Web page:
Security guard sent to protect Coco Palms declines to do so

When Stephan Bell, four other men and their field supervisor reported for work at Blue Knight Services, the security guard firm they work for in Lihue, on Thursday, they were instructed to go to the site of the former Coco Palms Resort and work to remove squatters.

None of these guards, Bell said, had followed the legal dispute over the occupation of Coco Palms by protesters, which has been in progress for more than a year. So, they dutifully drove up to Wailua.

When they arrived, Bell said, they confronted a situation they had never imagined. It mirrors the types of conflict many involved in the Coco Palms controversy have experienced. They stepped into the middle of a raid by dozens of police officers to evict the Coco Palms occupiers.

What they had been injected into, Bell said, was a controversy in which “we realized we didn’t want to be on the wrong side of history.”

He said that, as an African-American, he was personally sensitive to the depictions of oppression presented by the Coco Palms occupiers. It hit him very directly and very personally, he said.

Bell said the guards’ assignment was to secure the property after police removed the demonstrators and prepare for Coco Palms Hui, the owner of the property, to, essentially bulldoze the tents and other facilities the occupiers had used for the previous months.

What he and his co-workers saw, Bell said, brought to mind the same conflict many of the law enforcement officers on the scene apparently perceived. Repeatedly, Noa Mau-Espirito, one of the two men a court found to be on the property illegally along with a few dozen other occupiers, tried to engage the deputy sheriffs assigned to clear the property, as well as the private guards, and persuade them that the eviction order was in error.

The police and the guards quickly concluded that they were powerless to resolve that dispute. But, Bell and one deputy sheriff said, they realized there were cultural issues in play beyond the mere existence of a court order and instructions from supervisors to clear the occupiers and remove their property from the grounds.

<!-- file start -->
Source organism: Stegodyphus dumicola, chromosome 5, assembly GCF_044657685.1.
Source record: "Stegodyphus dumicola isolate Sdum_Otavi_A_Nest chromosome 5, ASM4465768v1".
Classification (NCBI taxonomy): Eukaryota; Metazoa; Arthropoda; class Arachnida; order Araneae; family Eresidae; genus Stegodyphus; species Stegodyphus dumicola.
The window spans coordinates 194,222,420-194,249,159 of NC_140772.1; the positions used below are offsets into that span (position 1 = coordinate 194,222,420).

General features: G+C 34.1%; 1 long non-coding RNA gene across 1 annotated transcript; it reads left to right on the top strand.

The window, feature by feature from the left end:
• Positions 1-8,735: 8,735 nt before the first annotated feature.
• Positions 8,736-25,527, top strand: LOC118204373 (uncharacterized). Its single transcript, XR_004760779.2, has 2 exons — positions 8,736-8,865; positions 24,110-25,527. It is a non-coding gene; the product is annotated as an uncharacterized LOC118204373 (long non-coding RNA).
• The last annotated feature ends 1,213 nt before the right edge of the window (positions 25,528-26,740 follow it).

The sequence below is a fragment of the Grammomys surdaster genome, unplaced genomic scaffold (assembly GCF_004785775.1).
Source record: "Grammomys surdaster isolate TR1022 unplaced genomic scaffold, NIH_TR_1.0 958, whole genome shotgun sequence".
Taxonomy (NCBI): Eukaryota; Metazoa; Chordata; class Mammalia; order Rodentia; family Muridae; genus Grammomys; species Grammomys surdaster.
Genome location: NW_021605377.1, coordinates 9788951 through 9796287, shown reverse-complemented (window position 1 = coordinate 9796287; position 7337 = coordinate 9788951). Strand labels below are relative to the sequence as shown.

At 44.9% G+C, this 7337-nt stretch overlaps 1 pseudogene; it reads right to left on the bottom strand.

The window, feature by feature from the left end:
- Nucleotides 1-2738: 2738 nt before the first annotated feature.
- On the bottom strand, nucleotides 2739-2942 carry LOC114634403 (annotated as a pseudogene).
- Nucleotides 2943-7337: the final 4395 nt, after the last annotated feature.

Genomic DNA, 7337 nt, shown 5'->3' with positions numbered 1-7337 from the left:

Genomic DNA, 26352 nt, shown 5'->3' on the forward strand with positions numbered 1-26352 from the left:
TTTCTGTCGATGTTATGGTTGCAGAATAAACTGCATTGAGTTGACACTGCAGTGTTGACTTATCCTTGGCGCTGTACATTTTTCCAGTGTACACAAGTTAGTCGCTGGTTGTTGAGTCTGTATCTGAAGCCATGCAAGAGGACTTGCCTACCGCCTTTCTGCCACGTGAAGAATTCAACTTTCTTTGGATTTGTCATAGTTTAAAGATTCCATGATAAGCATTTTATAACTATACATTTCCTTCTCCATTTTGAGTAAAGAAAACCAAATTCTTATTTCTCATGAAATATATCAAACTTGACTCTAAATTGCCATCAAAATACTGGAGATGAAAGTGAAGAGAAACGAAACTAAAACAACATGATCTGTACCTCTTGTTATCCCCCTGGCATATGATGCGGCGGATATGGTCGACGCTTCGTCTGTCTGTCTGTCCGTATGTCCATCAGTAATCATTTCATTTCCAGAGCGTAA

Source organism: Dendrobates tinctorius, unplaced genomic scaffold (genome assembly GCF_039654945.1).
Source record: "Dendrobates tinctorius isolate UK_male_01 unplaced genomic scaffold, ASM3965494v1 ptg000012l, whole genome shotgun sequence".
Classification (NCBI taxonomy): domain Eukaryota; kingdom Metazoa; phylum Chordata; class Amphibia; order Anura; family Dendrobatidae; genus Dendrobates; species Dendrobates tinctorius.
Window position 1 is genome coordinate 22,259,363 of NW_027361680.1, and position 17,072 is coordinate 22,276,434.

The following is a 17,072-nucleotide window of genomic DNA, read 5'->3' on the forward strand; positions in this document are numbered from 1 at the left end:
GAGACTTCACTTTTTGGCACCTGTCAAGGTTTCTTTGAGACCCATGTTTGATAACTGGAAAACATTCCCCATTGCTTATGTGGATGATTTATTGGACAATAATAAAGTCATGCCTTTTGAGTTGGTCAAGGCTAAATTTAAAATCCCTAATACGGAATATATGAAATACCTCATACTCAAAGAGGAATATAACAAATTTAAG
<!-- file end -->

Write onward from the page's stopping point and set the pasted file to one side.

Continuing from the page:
Three sheriff’s deputies — all, they said, assigned to Kauai, but present as part of a force reinforced by personnel flown in from Oahu — remained calm, restrained and polite. No voices were raised and no physical force was used. The deputies refused to identify themselves by name, citing strict orders they said had been issued.

Mau-Espirito, for his part, encouraged occupiers not to hold the police and security guards responsible for the situation. “Remember,” he told his followers repeatedly, “these people are family. Don’t get in their face.”

Bell said that, not only was he unaware of the Coco Palms occupation, but, he said, “thousands of people who drive by” on Kuhio Highway nearby and tourists on Kuamoo Road — the gateway to Wailua State Park — are, and have been, oblivious to the controversy, too.

Even Thursday morning, Bell noted, cars full of tourists continued driving by, probably completely unaware of the drama playing out in front of them. For a while, the Kauai Police Department blocked all access to Kuamoo Road, making the state park beyond reach of the tourist throngs that usually visit.

KPD drove its large, truck-mounted mobile command post to a temporary “incident command center” up the Kuamoo Road and, for a couple of hours, presided over a literally occupied area. By mid-morning, however, the command post was removed, the road was reopened and hundreds of carloads of the curious started driving past the gate emblazoned with colorful Hawaiian independence banners.

Quickly after they arrived, Bell said, he and his colleagues — the others young men whose appearance suggested Hawaiian ancestry — concluded they had been asked to do something they could not, in good conscience, do. So, he said, they called their supervisor in Lihue and told him they could not continue the assignment.

To his surprise, Bell said the supervisor told the guards to “follow your conscience.” That meant, Bell said, that the five guards and the field supervisor officially ended their assignment. But they didn’t leave.

Instead, they approached Mau-Espirito and Hepa and described their dilemma. Police would not permit any of the occupiers on the Coco Palms property. So Bell and is colleagues asked the occupiers to describe any items of personal property present in the campsite that they wanted back. And the guards offered to try to find the items and bring them to their owners.

The sheriff’s deputies appeared to be fully aware of this arrangement and did nothing to interfere.

Bell said he didn’t even know who Blue Knight’s client was initially. Told it was Coco Palms Hui, he said he had not encountered anyone from the company. Neither Chad Waters nor Tyler Greene, the owners of Coco Palms Hui, appeared to be present. But from what Bell described, the owners apparently expected the guards to maintain a perimeter after the police left.